Skip to main content

The Medicine Chest

Items

Is Part Of is exactly Astronomy
Advanced search
  • Page 135 of the Curiosity CLXXV catalogue

    "Peering into one of them could, for instance, reveal musical instruments from the South African College of Music’s Kirby collection; old wooden mathematical models of abaci and polyhedrons from the Maths department; mobiles demonstrating platonic solids made by mechanical engineering students; publications by a UCT Professor of Astronomy; a sign pointing to ward D10 from the old section of Groote Schuur Hospital; glass slides once used as a teaching aid for art history at Michaelis; bird ringing material from the Avian Demography unit; and a bottle-brush plant labelled by the son of one of the curators" (Liebenberg 2021: 179).
  • Second star to the right and straight on 'til morning

    Cyanotype on paper. Ink on perspex. The work shows the exact positioning of the stars from J.M. Barrie’s window at 3 Adelphi Terrace, London (51°30'N 0°7'21"W), on Saturday, 19 June 1937 – the night of his death. Based on the direction of his window, I was able to locate the ‘second star to the right’ at the 45 degree angle he would have stood and viewed the night sky. Hopefully, he reached his destination, after departing the flat and traveling ‘straight on till morning’.
  • Falling stars

    Marine biologists studying whalesharks use the pattern-recognition technique, developed in 1986, that astronomers use to analyze data from the Hubble Space Telescope. Studying the spatial relationships between a whaleshark's spots form the basis for creating a unique identifier for each shark.
  • Falling stars

    Published in 1841, Jackson’s guide was the first of a series of guides published during this period which offered notes for the traveller on appropriate conduct in the field – from providing methods for training the eye to observe what was deemed as relevant details, to instructions on which precision instruments should be carried and how to use them to record and inscribe the results of observations made (Withers 2013: 170). As Jackson states, his guide pointed out to the “uninitiated Traveller what he [sic] should observe, and to remind the one who is well informed, of many objects which (…) might escape him” (Jackson 1841: i).
  • ​Navigation chart, Micronesia

    "Early Pacific seafarers did not have scientific instruments or conventional European-style maps to voyage to, and settle, the thousands of islands of Micronesia and Polynesia. Instead they used the movement of the sea, the direction of the wind, the position of the sun and stars, and the flight of birds. This is a navigation chart, obtained by Georg Irmer, the Governor of the Marshall Islands from Chief Nalu of Jaluit atoll in 1896. The strips of wood, bound by cane, represent the currents and winds, and the six small, white shells represent islands".
  • Space Station

    Household objects and spray paint. A space station made with objects found around the house, spray-painted with white enamel and suspended from the ceiling with monofilament.
  • The Tralfamadorians

    In Kurt Vonnegut's 'Slaughterhouse-Five', the protagonist Billy, is abducted by aliens and taken to their planet, Tralfamadore. Throughout the novel, Billy imparts what he has learned from the Tralfamadorians, whilst there. In one instance, in a letter to a late night radio station, he writes about their views on time: "The most important thing I learned on Tralfamadore was that when a person dies he only appears to die. He is still very much alive in the past, so it is very silly for people to cry at his funeral. All moments, past, present, and future, always have existed, always will exist. The Tralfamadorians can look at all the different moments just the way we can look at a stretch of the Rocky Mountains, for instance. They can see how permanent all the moments are, and they can look at any moment that interests them. It is just an illusion we have here on Earth that one moment follows another one, like beads in a string, and that once a moment is gone it is gone forever. When a Tralfamadorian sees a corpse, all he thinks is that the dead person is in a bad condition in that particular moment, but that the same person is just fine in plenty of other moments. Now, when I myself hear that someone is dead, I simply shrug and say what the Tralfamadorians say about dead people, which is 'So it goes' " (Vonnegut 1969: 24 - 25).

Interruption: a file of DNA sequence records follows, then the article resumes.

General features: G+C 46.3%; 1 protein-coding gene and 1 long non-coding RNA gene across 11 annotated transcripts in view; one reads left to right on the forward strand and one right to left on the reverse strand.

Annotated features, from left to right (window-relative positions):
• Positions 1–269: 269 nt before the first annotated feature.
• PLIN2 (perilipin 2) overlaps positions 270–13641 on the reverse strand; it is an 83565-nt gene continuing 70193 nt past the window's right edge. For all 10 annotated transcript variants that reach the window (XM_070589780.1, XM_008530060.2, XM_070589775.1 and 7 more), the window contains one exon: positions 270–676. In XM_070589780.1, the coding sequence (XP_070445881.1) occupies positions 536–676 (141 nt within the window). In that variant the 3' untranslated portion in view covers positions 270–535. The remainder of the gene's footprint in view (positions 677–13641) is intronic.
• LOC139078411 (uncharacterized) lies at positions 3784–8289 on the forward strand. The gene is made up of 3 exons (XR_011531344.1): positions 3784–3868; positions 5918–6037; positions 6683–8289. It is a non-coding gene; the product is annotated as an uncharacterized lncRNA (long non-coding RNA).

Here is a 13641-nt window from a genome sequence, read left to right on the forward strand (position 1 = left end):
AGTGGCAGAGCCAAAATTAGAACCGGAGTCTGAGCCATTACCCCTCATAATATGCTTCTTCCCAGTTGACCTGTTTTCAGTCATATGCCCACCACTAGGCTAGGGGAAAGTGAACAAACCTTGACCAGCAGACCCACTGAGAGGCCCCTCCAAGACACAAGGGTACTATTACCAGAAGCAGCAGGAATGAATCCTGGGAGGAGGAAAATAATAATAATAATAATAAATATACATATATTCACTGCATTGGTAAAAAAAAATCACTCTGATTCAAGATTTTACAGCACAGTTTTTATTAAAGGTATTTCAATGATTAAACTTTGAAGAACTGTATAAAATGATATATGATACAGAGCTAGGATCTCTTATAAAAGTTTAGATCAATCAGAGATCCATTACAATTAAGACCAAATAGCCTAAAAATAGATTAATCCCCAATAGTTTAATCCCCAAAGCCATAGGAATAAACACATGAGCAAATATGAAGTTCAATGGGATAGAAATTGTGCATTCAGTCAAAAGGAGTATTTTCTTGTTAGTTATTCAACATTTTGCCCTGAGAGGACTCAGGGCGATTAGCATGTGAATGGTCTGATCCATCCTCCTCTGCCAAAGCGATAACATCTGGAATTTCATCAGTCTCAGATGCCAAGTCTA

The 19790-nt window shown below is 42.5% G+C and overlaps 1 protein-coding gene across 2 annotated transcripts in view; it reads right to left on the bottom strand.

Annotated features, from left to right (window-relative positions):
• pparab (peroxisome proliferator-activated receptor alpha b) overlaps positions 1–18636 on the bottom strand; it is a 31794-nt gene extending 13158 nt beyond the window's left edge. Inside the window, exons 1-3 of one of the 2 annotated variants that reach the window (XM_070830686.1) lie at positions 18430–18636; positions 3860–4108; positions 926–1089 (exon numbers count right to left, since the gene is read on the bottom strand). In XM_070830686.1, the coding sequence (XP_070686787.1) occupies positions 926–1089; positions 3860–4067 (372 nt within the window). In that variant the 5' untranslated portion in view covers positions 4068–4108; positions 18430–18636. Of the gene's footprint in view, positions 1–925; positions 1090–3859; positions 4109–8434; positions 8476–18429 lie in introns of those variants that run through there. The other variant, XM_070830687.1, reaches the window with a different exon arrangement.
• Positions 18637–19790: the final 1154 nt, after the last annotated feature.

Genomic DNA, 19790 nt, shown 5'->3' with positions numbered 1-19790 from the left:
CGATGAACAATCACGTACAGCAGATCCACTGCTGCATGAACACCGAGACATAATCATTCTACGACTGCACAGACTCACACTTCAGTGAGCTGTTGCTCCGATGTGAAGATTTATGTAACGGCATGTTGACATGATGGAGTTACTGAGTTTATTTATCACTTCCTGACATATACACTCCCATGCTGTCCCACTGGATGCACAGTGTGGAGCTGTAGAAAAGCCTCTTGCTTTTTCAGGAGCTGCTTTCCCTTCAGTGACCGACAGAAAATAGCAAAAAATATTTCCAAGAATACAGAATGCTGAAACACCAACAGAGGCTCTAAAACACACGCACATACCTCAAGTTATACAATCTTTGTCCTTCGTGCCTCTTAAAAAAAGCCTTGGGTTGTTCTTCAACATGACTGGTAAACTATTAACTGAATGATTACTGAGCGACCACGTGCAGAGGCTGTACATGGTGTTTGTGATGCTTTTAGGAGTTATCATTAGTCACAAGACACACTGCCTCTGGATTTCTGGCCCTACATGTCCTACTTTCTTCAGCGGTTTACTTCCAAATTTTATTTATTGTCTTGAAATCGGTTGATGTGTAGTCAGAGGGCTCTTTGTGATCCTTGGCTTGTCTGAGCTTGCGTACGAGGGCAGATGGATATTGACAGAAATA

• Constellation no. 3

  • The body fluid

    "We shed many skin cells – at a rate per hour it comes close to a million cells per day. New cells generated at the bottom of our layered epidermis push their way to the top, where they are weathered by the environment and our daily activities. ​ As the living body breaks down, it becomes lodged in skin pores and clothing fibres. It is inhaled, irritates, is sneezed out and blown afar; it collects in corners, and gathers on surfaces. It welcomes company, joining with soil or, lifted by weather patterns, combines with volcanic eruptions, pollution and plant pollen, or with animal bodies, minerals, and even with burnt meteorite particles – all the while becoming increasingly microscopic and indistinct. The body, now fluid and divisible, transgresses boundaries. Transformed and nomadic, it inhabits spaces without detection. That is, until a ray of sunlight reveals drifting motes hovering in the air, or a missing shoe leads to the surprise discovery of a copulating fluffle of dust bunnies under the bed. In Gutspeak, these former remnants of ourselves are gathered by the artist Dominique Edwards from the tools used to seemingly eliminate them, and turned into sheets of paper. On closer inspection, these sheets reveal a multitude of its separate components: eyelashes, cosmetics, grains of sand, diminished chewing gum wrappers and pubic hair. There is also glitter. And a surprising amount of it. Are these cosmetic ingredients? Or...perhaps meteorite particles?"